Another thing I’ve been learning about is acceptance. After you let go of an unrealistic ideal, you can then learn to accept reality as it is. This can be difficult but you get better with practice. Accept the world as it is. Accept people for who they are. Accept yourself for who you are.
Other mindfulness concepts to learn about: compassion, letting go of the self, empathy, detachment, delusion. Each of these could take a course by themselves. So we all have a lot of learning to do, and that’s a good thing.
Choosing a Path, & Next Steps
So with all that learning left to do, how do we learn it all? It can be a bit overwhelming.
What I’ve learned is that you start with a single step. And take small steps.
So we’ve taken a handful of excellent small steps this month. After this, take another, then another.
Another thing I’ve learned: each of these steps is as valuable as any other. Each step is the destination, not just a stepping stone to something better. So there’s no rush, there’s no end point, there’s just learning each step of the way.
With that in mind, how do we choose a path? One step at a time. What have you learned about this month that you want to continue to practice? Do that. Then pick another thing to focus on for a little bit, and dive into that, practice that.
With that said, here are some suggested next steps, one at a time (don’t try to do them all at once):
- Continue sitting practice. This is the foundation, and always will be. That doesn’t change. If you haven’t been sitting regularly, start now. Sit for a few minutes a day. If you’ve been sitting but not completely consistent, that’s fine — but make a commitment to being more consistent, even if it’s just two minutes a day. If you’ve been regular about it, maybe extend it for a few minutes, but also focus on the quality of your sitting. Are you actually aware of the present moment, or just sitting and letting your mind wander? Get better at this through attention practice.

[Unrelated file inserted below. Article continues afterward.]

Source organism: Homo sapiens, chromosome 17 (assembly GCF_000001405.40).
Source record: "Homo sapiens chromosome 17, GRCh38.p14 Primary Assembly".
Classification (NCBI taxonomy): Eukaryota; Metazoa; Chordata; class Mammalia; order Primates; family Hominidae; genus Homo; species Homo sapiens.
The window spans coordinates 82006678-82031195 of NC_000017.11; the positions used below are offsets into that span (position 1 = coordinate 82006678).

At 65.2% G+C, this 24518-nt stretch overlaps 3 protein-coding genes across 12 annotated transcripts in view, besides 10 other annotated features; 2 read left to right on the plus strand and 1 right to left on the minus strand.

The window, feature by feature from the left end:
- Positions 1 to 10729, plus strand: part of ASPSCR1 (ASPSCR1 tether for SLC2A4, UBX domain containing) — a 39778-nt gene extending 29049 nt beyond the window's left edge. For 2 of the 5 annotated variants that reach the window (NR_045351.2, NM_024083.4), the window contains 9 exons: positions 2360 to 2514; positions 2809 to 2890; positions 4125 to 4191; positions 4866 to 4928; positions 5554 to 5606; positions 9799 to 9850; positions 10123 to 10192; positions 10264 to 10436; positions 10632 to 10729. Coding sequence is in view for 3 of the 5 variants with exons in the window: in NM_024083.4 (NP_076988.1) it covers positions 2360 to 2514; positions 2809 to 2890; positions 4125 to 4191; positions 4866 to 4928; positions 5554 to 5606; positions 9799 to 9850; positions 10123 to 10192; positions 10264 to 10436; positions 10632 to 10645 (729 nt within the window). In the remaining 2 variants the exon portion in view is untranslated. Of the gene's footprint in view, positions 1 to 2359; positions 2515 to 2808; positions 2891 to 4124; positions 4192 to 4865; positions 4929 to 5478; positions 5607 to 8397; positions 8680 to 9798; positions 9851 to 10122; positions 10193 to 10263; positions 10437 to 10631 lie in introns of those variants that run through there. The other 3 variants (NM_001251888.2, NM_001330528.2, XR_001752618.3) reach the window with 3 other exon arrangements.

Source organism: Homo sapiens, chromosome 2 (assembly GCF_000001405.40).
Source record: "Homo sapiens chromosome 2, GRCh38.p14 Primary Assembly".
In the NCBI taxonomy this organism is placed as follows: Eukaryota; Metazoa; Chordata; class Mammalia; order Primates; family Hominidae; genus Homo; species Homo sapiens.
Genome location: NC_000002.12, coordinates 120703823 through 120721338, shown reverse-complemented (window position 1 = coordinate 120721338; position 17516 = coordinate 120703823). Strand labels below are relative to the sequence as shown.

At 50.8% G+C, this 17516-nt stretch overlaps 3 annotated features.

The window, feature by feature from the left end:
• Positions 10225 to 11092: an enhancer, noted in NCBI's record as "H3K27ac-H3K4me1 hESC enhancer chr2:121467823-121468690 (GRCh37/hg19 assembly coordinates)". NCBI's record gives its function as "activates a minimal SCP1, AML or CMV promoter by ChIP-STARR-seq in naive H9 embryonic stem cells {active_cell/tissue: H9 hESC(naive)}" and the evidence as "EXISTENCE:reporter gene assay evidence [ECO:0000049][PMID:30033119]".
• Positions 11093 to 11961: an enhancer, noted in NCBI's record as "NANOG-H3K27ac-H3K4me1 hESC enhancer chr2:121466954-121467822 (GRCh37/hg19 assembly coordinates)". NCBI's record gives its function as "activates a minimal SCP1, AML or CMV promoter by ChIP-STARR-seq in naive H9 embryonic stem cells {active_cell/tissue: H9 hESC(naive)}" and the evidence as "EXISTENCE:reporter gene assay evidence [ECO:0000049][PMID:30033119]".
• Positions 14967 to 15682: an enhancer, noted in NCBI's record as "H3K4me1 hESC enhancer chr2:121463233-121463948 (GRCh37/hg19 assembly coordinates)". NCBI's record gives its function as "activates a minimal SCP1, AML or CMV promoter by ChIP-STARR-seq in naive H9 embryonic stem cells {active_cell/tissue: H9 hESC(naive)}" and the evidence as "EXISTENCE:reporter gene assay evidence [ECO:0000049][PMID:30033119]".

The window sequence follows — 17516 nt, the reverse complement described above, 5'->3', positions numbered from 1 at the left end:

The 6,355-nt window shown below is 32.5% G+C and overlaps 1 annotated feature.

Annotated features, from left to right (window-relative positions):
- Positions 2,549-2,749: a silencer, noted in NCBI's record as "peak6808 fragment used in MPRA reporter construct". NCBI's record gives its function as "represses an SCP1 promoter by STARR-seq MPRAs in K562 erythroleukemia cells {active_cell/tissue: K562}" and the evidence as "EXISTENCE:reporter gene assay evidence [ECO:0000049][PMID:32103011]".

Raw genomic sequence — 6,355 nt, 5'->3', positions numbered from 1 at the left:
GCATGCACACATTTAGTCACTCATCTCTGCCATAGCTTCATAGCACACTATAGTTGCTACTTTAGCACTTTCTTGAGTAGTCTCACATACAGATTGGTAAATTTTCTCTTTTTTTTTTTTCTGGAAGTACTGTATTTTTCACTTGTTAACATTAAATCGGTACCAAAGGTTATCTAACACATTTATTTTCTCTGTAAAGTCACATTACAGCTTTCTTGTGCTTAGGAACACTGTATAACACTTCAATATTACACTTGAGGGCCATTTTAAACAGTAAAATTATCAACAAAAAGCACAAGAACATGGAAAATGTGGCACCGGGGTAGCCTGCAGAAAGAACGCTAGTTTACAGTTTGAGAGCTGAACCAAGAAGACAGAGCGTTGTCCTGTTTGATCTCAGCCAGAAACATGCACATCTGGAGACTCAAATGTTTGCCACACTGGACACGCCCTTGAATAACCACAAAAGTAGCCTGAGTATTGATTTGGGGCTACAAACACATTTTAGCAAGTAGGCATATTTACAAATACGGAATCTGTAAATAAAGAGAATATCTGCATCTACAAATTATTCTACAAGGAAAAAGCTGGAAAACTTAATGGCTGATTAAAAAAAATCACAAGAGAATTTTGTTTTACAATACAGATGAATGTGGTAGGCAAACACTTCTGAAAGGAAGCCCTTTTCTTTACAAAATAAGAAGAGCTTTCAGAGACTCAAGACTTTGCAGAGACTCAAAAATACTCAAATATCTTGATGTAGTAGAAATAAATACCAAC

- Commit to practicing at other times of the day. Having rituals is a good way to do that — an afternoon tea ritual, a mindful lunchtime, meditation as you are going to sleep, for example.
- Practice setting your intention before activities. Before you drink tea, or drive home, or have a meeting, take a moment to think about your intention. This helps you to be more mindful during that activity.
- Become aware of your emotions. Try to be aware of your anxiety, fear, frustration, anger, disappointment, irritation. Often we experience these things but aren’t that conscious of them. Get better at noticing them, then turn inward and try to notice what the source is — what are you holding on to? Usually it’s an ideal — some perfect outcome, perfect situation, perfect way for others to act, that doesn’t match reality. Or some ideal outcome in the future that you’re afraid might not come true (which is the case with fear/anxiety).
I think these are great next steps, but they’re just suggestions. Your path is best chosen for what your needs are, what level of learning you’re at, what your current life situation is.
Whatever path you choose, I hope you enjoy each step along the way.